Spagna - the Spanish Steps, at sunset.
Rome, Italy is a truly beautiful city, and a very worthy destination for people of all ages. After having spent four days in Rome, and a couple weeks outside of Rome, I've learned a few things that would, in my mind, be helpful tips for anyone else following in my footsteps:
- Wear tennis shoes or comfortable shoes. You have to walk—a lot—if you really want to see and enjoy Rome. The metropolitana (Rome's subway lines) only covers the northern parts of the city, and a few ancient ruins.
- Get a good map of the city; there is an illustrated map that you can find at almost any hotel/touristy area which shows pictures of all the major sights, and has every street marked. Even a GPS won't do so well in certain parts of Rome.
- Bring a light camera, unless you're a stock photographer. With all the walking, you won't want to lug around a huge digital SLR and a bunch of glass if you don't have to. The memories are what counts - there are thousands of beautiful pictures of every sight in Rome - no need to take more of those pictures! A smaller, lighter camera affords more mobility, meaning you see more places.
- Don't get caught in one or two ruins—i.e. don't tour the Colosseum or the Forum unless you really, really really want to. It's better to walk to another destination than to get caught in a four hour tour of a place in which you're not that interested.
- Try the gelato. Seriously. Every chance you get, stop in a gelato shop. There are some especially good ones near the Via Merulana and across the Tiber from Castel Sant' Angelo.
- If someone approaches telling you they have a special tour, or cool bracelets, or anything, ignore them. Don't even look at them. If you let them hook you in, you'll have to work to break yourself free from their sales pitches. (Also, don't look too 'touristy' if you can avoid it, at least not in the 'touristy' areas where street vendors are hanging around like vultures).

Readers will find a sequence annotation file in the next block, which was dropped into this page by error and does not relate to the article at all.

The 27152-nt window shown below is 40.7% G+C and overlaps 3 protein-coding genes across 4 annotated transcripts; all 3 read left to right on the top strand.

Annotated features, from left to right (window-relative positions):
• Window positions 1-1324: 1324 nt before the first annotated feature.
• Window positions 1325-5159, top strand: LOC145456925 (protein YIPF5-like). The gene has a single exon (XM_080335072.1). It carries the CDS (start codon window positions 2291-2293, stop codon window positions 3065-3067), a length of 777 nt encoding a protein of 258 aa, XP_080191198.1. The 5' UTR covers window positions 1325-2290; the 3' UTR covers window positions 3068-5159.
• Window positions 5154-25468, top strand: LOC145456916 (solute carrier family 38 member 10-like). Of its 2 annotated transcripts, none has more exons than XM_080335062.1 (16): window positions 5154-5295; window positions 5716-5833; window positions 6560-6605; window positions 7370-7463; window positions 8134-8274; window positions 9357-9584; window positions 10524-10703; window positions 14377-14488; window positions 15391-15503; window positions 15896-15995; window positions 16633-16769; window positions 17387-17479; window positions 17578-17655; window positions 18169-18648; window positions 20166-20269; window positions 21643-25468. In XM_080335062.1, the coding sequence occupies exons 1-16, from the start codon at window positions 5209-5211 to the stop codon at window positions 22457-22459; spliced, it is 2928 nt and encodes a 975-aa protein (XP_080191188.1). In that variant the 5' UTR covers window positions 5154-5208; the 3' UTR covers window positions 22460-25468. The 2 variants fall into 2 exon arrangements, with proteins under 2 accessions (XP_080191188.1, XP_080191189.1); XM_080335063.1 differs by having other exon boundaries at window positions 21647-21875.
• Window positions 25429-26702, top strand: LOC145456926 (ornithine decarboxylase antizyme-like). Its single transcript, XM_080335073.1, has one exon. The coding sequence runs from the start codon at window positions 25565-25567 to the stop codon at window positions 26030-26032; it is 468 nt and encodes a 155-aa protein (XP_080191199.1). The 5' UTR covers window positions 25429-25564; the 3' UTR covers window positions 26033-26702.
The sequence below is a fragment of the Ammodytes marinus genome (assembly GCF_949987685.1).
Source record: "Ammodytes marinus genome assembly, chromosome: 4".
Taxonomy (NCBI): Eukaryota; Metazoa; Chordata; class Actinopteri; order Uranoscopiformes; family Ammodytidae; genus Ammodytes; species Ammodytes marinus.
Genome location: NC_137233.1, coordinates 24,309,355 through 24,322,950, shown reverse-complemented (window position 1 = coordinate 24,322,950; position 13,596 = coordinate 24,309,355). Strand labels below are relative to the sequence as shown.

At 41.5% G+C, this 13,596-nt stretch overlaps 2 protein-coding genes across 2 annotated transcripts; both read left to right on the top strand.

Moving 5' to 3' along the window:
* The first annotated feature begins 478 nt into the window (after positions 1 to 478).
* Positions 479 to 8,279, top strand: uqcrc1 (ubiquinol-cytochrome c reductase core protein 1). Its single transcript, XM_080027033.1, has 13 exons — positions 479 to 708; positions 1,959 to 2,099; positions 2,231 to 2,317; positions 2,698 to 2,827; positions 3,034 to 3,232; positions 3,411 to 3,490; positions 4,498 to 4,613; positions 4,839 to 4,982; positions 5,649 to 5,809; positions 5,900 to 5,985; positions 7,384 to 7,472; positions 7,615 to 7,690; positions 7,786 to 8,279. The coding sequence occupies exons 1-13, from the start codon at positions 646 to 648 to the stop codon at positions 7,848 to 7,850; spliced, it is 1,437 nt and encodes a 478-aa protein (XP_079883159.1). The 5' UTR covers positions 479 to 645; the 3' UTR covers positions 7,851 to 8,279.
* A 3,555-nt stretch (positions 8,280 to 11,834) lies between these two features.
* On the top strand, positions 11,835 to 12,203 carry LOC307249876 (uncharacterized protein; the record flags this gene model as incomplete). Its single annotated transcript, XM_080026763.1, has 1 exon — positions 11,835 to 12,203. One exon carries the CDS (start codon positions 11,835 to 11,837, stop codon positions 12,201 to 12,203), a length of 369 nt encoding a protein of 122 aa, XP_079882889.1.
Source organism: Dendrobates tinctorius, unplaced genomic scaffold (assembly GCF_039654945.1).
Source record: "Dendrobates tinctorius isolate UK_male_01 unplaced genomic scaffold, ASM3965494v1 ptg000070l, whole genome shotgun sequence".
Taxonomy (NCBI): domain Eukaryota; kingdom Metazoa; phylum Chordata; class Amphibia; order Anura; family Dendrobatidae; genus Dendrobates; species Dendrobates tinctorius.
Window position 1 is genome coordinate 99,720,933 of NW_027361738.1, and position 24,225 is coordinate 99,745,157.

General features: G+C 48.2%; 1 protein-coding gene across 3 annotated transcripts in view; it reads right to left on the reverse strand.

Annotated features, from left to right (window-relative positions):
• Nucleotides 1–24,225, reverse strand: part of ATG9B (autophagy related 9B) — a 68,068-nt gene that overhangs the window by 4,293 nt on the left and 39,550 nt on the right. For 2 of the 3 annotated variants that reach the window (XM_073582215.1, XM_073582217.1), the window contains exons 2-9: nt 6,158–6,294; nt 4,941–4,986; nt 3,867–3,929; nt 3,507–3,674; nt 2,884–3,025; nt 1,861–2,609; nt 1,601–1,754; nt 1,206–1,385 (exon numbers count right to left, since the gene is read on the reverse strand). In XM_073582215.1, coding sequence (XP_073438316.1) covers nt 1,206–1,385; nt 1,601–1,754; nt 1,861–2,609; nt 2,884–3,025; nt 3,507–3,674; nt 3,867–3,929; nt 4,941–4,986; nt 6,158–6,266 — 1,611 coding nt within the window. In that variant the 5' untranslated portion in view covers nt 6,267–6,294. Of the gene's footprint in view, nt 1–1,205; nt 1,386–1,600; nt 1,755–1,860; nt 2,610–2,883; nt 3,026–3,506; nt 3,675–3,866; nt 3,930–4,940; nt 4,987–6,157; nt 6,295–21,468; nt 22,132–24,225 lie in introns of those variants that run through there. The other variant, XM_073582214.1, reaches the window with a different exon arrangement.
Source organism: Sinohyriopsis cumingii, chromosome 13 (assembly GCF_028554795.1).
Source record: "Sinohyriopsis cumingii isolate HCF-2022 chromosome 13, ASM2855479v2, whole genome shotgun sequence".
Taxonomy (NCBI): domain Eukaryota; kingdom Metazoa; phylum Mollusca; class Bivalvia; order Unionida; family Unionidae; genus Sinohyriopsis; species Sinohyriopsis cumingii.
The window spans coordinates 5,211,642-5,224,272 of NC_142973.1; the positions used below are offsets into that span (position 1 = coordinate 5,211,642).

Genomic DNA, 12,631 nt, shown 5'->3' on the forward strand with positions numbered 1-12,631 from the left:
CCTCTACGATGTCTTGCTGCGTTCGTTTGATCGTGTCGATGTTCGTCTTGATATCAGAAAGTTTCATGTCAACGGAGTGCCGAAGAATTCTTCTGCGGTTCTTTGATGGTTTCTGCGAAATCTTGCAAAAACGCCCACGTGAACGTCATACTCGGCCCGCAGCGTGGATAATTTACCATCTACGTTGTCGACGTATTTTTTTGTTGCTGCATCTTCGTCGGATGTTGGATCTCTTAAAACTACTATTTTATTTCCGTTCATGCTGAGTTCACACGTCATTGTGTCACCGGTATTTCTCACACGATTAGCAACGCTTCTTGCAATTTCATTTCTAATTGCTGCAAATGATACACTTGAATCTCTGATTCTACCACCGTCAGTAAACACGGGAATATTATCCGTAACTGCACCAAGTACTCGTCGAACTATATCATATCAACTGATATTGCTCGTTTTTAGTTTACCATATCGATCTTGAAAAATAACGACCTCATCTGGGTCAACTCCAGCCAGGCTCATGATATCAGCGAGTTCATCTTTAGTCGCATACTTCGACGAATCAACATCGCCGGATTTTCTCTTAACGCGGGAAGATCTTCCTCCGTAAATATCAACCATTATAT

- Don't get your picture taken with a gladiator or a mummy or any of the 'interesting' people around tourist sites. You'll be asked to pay up afterwards, usually to the tune of €5 or more!
- Always pack an umbrella (get a little purse umbrella if need be) - rain is very random in Italy, and it can come at a moment's notice. If there are no clouds in the sky, don't carry the umbrella with you, but have one just in case. You can always buy one for €2-5 from a shop on the streets.
- If you can figure them out, use the buses - they are very convenient if you need to get somewhere fast, or if your feet are worn out.
- Try to speak a little Italian, even if you don't know much! Usually, even Italians who don't "parle" English will get the idea. The most important words:
- Parli inglese? --> "Do you speak English?"
- Ciao. --> "Hello."
- Grazie! --> "Thanks!"
- Prego. --> "Thanks," "You're welcome," and pretty much anything.
- Buongiorno/Buonasera/Bunanotte --> "Good morning/evening/night!"
- Places you must visit: The Colosseum (at least look at it), St. Peter's Square, St. Peter's Basilica, the Vatican Museums, Piazza Navona, Via del Corso (walk along the fancy shopping street and end at the Spanish Steps / Spagna), Trevi Fountain (just to see it), St. Paul Outside the Walls (if time allows), Termini (it's like the Italian Penn Station), every Gelateria you see, the Pantheon.
- Places you could visit if you have time: All the awesome columns and Egyptian obelisks around the city (you could play a game and see who can find them first), the four Major Basilicas (St. Paul Outside the Walls, St. Mary Major, St. John Lateran, and St. Peter's), any other Church in the city, the Forum, the Circus Maximus (you can walk around it and act like you're Ben Hur ;-), Castel Sant' Angelo, Catacombs, the Scavi Tour (exclusive tour of the catacombs under St. Peter's - sign up early!), the Scala Sancta ('Sacred Stairs'), the Trastevere (Piazza di Santa Maria especially).
- When eating, be sure to not ask for ketchup, burgers, salad dressing (they only use vinegar), or candy bars. You're in Roma! Enjoy the fish, the pasta, and the pizza... and most especially, the gelato! Crepes are also a nice way to finish off a meal. Ask for water senza gas (meaning without bubbles) or naturale—unless you'd like to try the gassy water ;-)
Any more tips? Leave 'em in the comments, please.